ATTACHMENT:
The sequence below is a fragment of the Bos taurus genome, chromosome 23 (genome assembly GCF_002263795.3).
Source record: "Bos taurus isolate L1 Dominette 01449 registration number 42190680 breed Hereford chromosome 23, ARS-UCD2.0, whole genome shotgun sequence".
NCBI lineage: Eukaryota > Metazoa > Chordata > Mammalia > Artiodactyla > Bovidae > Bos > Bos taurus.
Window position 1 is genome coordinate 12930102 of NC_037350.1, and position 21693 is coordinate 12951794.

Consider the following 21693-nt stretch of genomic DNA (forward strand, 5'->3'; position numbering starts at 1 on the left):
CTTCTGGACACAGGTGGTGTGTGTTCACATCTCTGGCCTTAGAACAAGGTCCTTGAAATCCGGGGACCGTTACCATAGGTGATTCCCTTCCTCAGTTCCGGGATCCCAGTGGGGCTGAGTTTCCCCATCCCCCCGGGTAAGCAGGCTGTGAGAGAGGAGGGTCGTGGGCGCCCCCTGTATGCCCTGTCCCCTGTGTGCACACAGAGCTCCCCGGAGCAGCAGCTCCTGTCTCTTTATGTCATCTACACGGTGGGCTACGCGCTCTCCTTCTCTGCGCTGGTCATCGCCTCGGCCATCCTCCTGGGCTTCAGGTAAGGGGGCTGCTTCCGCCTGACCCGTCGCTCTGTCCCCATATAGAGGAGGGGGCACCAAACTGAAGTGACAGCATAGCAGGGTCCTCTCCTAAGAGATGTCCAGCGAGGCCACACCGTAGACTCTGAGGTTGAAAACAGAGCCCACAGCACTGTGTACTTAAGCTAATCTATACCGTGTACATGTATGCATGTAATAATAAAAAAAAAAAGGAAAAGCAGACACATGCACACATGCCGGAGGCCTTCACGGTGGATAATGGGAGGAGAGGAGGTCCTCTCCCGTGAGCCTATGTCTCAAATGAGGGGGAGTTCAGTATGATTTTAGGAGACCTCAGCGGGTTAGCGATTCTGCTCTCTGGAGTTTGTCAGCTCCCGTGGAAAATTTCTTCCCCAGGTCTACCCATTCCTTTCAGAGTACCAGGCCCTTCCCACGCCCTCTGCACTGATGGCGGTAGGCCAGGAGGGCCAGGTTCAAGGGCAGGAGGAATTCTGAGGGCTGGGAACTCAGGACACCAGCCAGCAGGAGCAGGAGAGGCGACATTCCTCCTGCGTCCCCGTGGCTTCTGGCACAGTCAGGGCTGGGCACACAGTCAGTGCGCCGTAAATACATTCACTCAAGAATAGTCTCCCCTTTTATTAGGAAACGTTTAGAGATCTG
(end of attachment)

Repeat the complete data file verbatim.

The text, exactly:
The sequence below is a fragment of the Bos taurus genome, chromosome 23 (genome assembly GCF_002263795.3).
Source record: "Bos taurus isolate L1 Dominette 01449 registration number 42190680 breed Hereford chromosome 23, ARS-UCD2.0, whole genome shotgun sequence".
NCBI lineage: Eukaryota > Metazoa > Chordata > Mammalia > Artiodactyla > Bovidae > Bos > Bos taurus.
Window position 1 is genome coordinate 12930102 of NC_037350.1, and position 21693 is coordinate 12951794.

Consider the following 21693-nt stretch of genomic DNA (forward strand, 5'->3'; position numbering starts at 1 on the left):
CTTCTGGACACAGGTGGTGTGTGTTCACATCTCTGGCCTTAGAACAAGGTCCTTGAAATCCGGGGACCGTTACCATAGGTGATTCCCTTCCTCAGTTCCGGGATCCCAGTGGGGCTGAGTTTCCCCATCCCCCCGGGTAAGCAGGCTGTGAGAGAGGAGGGTCGTGGGCGCCCCCTGTATGCCCTGTCCCCTGTGTGCACACAGAGCTCCCCGGAGCAGCAGCTCCTGTCTCTTTATGTCATCTACACGGTGGGCTACGCGCTCTCCTTCTCTGCGCTGGTCATCGCCTCGGCCATCCTCCTGGGCTTCAGGTAAGGGGGCTGCTTCCGCCTGACCCGTCGCTCTGTCCCCATATAGAGGAGGGGGCACCAAACTGAAGTGACAGCATAGCAGGGTCCTCTCCTAAGAGATGTCCAGCGAGGCCACACCGTAGACTCTGAGGTTGAAAACAGAGCCCACAGCACTGTGTACTTAAGCTAATCTATACCGTGTACATGTATGCATGTAATAATAAAAAAAAAAAGGAAAAGCAGACACATGCACACATGCCGGAGGCCTTCACGGTGGATAATGGGAGGAGAGGAGGTCCTCTCCCGTGAGCCTATGTCTCAAATGAGGGGGAGTTCAGTATGATTTTAGGAGACCTCAGCGGGTTAGCGATTCTGCTCTCTGGAGTTTGTCAGCTCCCGTGGAAAATTTCTTCCCCAGGTCTACCCATTCCTTTCAGAGTACCAGGCCCTTCCCACGCCCTCTGCACTGATGGCGGTAGGCCAGGAGGGCCAGGTTCAAGGGCAGGAGGAATTCTGAGGGCTGGGAACTCAGGACACCAGCCAGCAGGAGCAGGAGAGGCGACATTCCTCCTGCGTCCCCGTGGCTTCTGGCACAGTCAGGGCTGGGCACACAGTCAGTGCGCCGTAAATACATTCACTCAAGAATAGTCTCCCCTTTTATTAGGAAACGTTTAGAGATCTG